The remains of an old stable are found located in Sarappiddy village. During the Dutch Period, the Delft Island was an important administrative centre and the Dutch are said to have constructed horse stables to keep their horses brought from foreign countries (Wijebandara, 2014). The present ruins at the site reveal that it was a horse stable of about 150 m in length and 10 m in width (Dias et al., 2016; Wijebandara, 2014). The stable and several other ruins (such as old wells) located nearby were designated by the government as archaeological protected monuments in 2011.

Location: 9°31'00.3"N 79°39'28.6"E

Old hospital
This building on Delft Island was originally designed for medical purposes in the Dutch Period. It was converted into an administrative centre during the British Period. Coral had been used in its construction with the roof tiled having the year 1865 engraved on them (Dias et al., 2016; Wijebandara, 2014).

Location: 9°31'37.0"N 79°42'09.8"E

The pigeon nest

The Dutch used pigeons to send messages between the islands, ships, and the mainland. Therefore, they created nests to keep the birds. The only such nest for pigeons on Delft Island is made out of coral. It is of a square section of sides 1.6 m in length resting on a square pedestal with 15 pigeon holes on each side (Dias et al., 2016; Wijebandara, 2014). In 2011, the nest was protected as an archaeological monument by the government.

Location: 9°31'39.4"N 79°42'09.3"E

The courts
The British emblem bearing the year 1905 confirms that this court building was constructed during the British Period. The remains of the present building indicate that it had consisted of a prison, a chamber for advocates, and a residence for the Justice.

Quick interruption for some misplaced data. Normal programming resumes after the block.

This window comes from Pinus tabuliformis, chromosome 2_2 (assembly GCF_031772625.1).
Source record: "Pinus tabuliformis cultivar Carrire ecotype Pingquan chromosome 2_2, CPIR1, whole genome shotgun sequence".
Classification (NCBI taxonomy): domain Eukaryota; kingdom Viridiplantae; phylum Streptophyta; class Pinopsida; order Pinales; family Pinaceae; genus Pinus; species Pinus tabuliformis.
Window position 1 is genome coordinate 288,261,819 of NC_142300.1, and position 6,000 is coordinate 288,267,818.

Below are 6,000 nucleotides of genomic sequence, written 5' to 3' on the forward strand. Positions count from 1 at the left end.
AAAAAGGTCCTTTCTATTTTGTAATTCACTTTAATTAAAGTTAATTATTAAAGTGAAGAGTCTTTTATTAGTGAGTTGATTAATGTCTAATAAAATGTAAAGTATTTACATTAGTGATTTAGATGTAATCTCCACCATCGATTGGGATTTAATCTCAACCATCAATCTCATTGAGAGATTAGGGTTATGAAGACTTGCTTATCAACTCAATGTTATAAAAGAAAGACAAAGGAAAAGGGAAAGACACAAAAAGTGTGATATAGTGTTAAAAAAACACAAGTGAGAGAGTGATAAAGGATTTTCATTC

Location: 9°31'39.7"N 79°42'10.1"E

Old Christian cemetery
Located behind the Dutch fort, the cemetery has several old tombstones with Christian insignia of the cross (Dias et al., 2016). Some of them are huge and carry various inscriptions in English (Dias et al., 2016).

Location: 9°31'42.2"N 79°41'58.0"E

Queen's tower

The Queen's Tower is an old measurement tower located on the southeastern coast of the island of Delft. was erected by the British (British Ceylon: 1815-1948) as a trigonometric point and a light navigation point for diurnally operated ships. However, an incorrect opinion suggests that this tower had been used as a lighthouse. The tower is about 55 ft tall and has been built with cubic shape cut limestone rocks. The tower was designated as an archeological monument in 2011.

Location: 9°28'30.9"N 79°43'12.0"E


References
1) Devendra, D.T., 1969. A ruined Dagaba in Delft. The Journal of the Ceylon Branch of the Royal Asiatic Society of Great Britain & Ireland, 13, pp. i-iii.
2) Dias, M.; Koralage, S.B.; Asanga, K., 2016. The archaeological heritage of Jaffna peninsula. Department of Archaeology. Colombo. p.213-218.
3) Goonatilake, S. de A., Ekanayake, S., Kumara, T.P., Liyanapathirana, D., Weerakoon, D.K., and Wadugodapitiya, A. 2013. Sustainable Development of Delft Island: An ecological, socio-economic and archaeological assessment. International Union for Conservation of Nature, Colombo, Sri Lanka & Government of Sri Lanka. pp.29-30.
4) Lewis, J. P., 1909. Notes on Delft. The Journal of the Ceylon Branch of the Royal Asiatic Society of Great Britain & Ireland.Vol. 21, No. 62 (1909), pp. 341-360.
5) Ragupathy, P. 1987. Early settlements in Jaffna, An archaeological survey. Published by Mrs. Thilimalar Ragupathy. Madras. pp.17-22.
6) The Gazette of the Democratic Socialist Republic of Sri Lanka. no: 1486. 23 February 2007. p.129
7) The Gazette of the Democratic Socialist Republic of Sri Lanka. No: 1716. 22 July 2011. p.512
8) Vandercone, R., Sajithran, T.M., Wijeyamohan, S. and Santiapillai, C., 2004. The status of the baobab (Adansonia digitata L.) in Mannar Island, Sri Lanka. Current Science, pp.1709-1713.
9) Wijebandara, I.D.M., 2014. Yapanaye Aithihasika Urumaya (In Sinhala). Published by the editor. ISBN-978-955-9159-95-7. pp.59-78.

Location Map
This page was last updated on 10 June 2022